Personalising immunotherapy for breast cancer
A certain class of drugs that stimulate the immune system to attack cancer has shown promising results in previously untreatable cancers. However, at present, these drugs are only effective in a small number of breast cancers and may cause adverse immune reactions due to their lack of specificity. As such, there is a need to tailor tumour fighting immune responses. This can be achieved by directing specific molecules (antigens) that induce immune responses to better target individual tumours.
Despite recent technological advances, the practice of identifying antigens that are specific to tumour cells remains a complex issue. Using this for therapeutic application is still limited by the lack of flexible and effective platforms for antigen-specific vaccination.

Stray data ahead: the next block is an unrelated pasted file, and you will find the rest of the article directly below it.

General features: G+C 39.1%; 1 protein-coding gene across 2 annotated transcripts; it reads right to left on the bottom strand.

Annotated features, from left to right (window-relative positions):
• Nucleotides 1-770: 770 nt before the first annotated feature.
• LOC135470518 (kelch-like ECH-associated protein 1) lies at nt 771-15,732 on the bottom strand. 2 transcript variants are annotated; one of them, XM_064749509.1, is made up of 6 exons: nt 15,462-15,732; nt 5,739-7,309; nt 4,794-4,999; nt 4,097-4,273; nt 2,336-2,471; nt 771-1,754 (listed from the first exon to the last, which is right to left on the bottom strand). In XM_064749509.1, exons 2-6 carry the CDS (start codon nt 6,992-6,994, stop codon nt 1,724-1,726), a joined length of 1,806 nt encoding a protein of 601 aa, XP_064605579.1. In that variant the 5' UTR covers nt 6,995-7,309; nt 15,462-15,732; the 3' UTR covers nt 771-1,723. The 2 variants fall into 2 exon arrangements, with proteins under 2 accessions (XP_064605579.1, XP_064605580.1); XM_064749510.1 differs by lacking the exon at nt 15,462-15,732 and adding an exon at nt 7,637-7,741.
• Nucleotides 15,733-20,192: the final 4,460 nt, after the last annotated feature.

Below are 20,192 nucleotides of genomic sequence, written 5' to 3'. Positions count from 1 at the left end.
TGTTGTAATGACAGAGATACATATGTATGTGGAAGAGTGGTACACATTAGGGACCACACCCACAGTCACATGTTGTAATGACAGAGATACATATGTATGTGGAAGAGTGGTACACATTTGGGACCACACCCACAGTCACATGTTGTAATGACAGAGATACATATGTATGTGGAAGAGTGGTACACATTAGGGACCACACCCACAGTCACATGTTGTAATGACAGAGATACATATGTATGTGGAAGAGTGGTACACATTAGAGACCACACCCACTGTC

To overcome these limitations, NBCF-funded Professor Riccardo Dolcetti has developed a method to identify the unique antigens expressed by each individual breast cancer that can be targeted with personalised immunotherapy – using parts of one’s immune system to target cancer. This innovative approach draws from the use of a tailored NanoEmulsion vaccine delivery technology, which makes it possible to selectively target living antigens to Dendritic Cells which are critical for initiating anti-tumour immune responses in the body.
Suitable animal models and combination with currently used drugs able to positively modulate immune responses will first be used to study the effectiveness of this innovative therapeutic strategy and justify its clinical application. The results of this study may improve personalised immunotherapy of breast cancer, boosting the use of these new tumour fighting antigens specifically for breast cancer treatment.